YP Letters: Conflict goes on over facts on fracking

Fracking opponents at Kirby Misperton.
Fracking opponents at Kirby Misperton.
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From: Lorraine Allanson, Rains Farm Holidays, Allerston, Pickering.

FRACK Free Ryedale, in conjunction with Friends of the Earth, clearly now find themselves in a very difficult position.

FoE produced a leaflet which was distributed nationally with claims that fracking could cause cancer, water contamination, air pollution and higher asthma risk, plummeting house prices and higher insurance costs.

After complaints were made to the Advertising Standards Authority, FoE spent 14 months trying to substantiate their claims but could not. Finally, they conceded and agreed to withdraw their leaflet and not repeat the claims without sound evidence. These are many of the very issues that Frack Free Ryedale, supported by Friends of the Earth, have used to create fear, stress and anxiety in our local communities.

Now Frack Free Ryedale and FoE are in a dilemma; the basis of their whole campaign against fracking has been exposed as a sham. What can they now use as a weapon against the gas industry and anyone who supports it? They are now trying to scare people into thinking this whole region will become covered in gas well pads, compressor stations, pipelines and processing plants.

From: Michael Farman, Willow Grove, Beverley.

ON December 13 last year, the Environmental Protection Agency, the USA’s Government body for regulating fracking, released its “Final Report on the Impacts from Hydraulic Fracturing on Drinking Water”.

It examined the scientific evidence, and identified “cases of impacts on drinking water at each stage in the hydraulic fracturing water cycle”. It went on to conclude that “it was not possible to fully characterise the severity of the impacts, nor was it possible to calculate or estimate the frequency of impacts”.

This report comes after nearly 60 years of inland fracking in the USA, using evolving technologies.

Here in the UK, the Government and the fracking companies are determined to go ahead with wide-scale fracking at sites occupying a huge area of the country, despite the different nature of UK geology and our reliance on aquifers immediately below many of these sites.

Our Environment Agency has very limited experience to date of high volume hydraulic fracturing, has had its funding cut to the bone, and admits it will rely heavily on signing off on paperwork by the companies.

Considering these circumstances, I ask readers to decide for themselves whether it is safe to go ahead with this new and invasive technology that would spread across and beneath our vulnerable countryside.

Concern over bank branch

From: Greg Mulholland, Lib Dem MP, Leeds North West.

I AM extremely concerned about the recent announcement by Yorkshire Bank to close their Headingley branch later this year. This branch is an important local service and if the closure goes ahead many customers will seek to find an alternative bank (The Yorkshire Post, January 19).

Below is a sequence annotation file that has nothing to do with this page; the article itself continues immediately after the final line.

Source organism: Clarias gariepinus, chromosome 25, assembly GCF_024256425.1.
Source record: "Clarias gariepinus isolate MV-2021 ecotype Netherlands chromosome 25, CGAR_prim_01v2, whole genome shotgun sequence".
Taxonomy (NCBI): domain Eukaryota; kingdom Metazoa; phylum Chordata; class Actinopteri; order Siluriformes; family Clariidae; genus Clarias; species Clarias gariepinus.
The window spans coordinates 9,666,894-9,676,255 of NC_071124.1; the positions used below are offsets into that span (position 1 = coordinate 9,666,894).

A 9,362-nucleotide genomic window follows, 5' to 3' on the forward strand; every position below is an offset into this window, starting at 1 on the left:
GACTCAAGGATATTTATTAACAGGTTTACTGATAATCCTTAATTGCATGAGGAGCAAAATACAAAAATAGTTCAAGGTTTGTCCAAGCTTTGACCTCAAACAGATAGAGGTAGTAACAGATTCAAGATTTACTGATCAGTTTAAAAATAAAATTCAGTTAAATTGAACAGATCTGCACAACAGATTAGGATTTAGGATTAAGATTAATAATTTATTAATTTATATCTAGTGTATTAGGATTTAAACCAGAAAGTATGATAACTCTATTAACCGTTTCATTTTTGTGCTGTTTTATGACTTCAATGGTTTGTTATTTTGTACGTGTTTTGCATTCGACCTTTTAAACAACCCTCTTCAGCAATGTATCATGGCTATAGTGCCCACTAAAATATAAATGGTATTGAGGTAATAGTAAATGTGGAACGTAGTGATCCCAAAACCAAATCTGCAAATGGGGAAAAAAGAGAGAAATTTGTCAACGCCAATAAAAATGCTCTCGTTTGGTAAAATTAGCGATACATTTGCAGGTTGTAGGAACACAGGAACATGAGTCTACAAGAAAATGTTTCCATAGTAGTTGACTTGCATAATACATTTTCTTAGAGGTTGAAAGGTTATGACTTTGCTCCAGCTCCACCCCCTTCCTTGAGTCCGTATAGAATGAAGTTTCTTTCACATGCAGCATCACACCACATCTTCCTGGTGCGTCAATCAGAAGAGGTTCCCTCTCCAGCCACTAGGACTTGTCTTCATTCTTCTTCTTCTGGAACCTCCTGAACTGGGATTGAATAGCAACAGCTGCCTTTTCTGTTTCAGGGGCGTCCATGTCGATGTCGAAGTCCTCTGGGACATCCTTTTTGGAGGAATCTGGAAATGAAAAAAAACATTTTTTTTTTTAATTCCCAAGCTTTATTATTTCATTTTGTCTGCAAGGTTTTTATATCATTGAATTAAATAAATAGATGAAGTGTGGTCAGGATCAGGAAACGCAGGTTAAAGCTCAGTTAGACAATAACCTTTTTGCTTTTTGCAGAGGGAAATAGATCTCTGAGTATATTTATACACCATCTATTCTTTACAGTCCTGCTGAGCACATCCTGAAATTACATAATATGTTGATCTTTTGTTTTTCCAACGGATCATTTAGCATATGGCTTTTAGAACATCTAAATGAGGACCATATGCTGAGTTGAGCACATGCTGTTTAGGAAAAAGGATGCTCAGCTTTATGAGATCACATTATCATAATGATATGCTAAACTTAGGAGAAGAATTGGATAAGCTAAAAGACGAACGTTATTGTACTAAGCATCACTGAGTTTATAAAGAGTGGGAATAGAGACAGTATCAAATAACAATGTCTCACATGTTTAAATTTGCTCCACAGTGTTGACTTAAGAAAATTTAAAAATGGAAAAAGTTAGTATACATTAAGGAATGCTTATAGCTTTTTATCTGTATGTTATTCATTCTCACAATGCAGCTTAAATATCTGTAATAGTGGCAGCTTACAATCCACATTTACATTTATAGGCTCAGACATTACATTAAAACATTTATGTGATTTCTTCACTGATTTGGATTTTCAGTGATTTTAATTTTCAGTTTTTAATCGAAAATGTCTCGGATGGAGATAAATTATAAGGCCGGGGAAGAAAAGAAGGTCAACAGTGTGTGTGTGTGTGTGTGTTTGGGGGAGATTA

Yorkshire Bank closing both branches in LS6 and abandoning the Headingley and Hyde Park area, isn’t acceptable. I understand the next nearest branch of Yorkshire Bank is in Leeds city centre, which is wholly inappropriate as it is a significant distance for many older and vulnerable customers, and shows a lack of understanding of the diverse nature of Headingley.

Headingley has a large number of older residents who prefer to visit their local branch, as well as local traders and other residents who prefer to seek financial advice face-to-face. Yorkshire Bank needs to take the concerns of Headingley residents into account and immediately reconsider the closure of this branch.”

Wartime solutions

From: Robert Holman, Water Lane, Farnley.

READING the problems of the overcrowding in the NHS hospitals by bed blockers (human beings), I spent three weeks in a stately home after my appendix operation during the war. The local doctor was on call when needed by the 90 servicemen sent there to convalesce.

During the First World War, Beckett Park, Leeds, was also used, most of the stately homes became billets for our aircrews in Lincolnshire. Priorities? Problems solvable before 2020.

No need to go ape at deaths

From: Professor J.A. Double, Carlinghow Hill, Upper Batley.

WHILST I can see that many would be worried and concerned by the article in Journal of Science Advances stating that many primate species are under the threat of extinction, perhaps by the activities of man, in reality this is just evolution, the survival of the fittest, and nothing will change this process.

That’s why the dinosaurs died out.

Have a parade

From: David Treacher, Nelson Road, Hull.

AS part of Hull’s City of Culture, it might be good if the Lord Mayor’s parade was brought back this year, going though the city from west to east as it used to for a number of years. Floats could showcase business and trade in the city over the years.

Capitol ideas

From: Graham Branston, Emmott Drive, Rawdon.

WASHINTON DC and the Capitol building in particular were on display during the inauguration of President Donald Trump.

What may surprise many is that one of the architects of America’s famous government building was Benjamin Henry Latrobe, who came from Fulneck, Pudsey.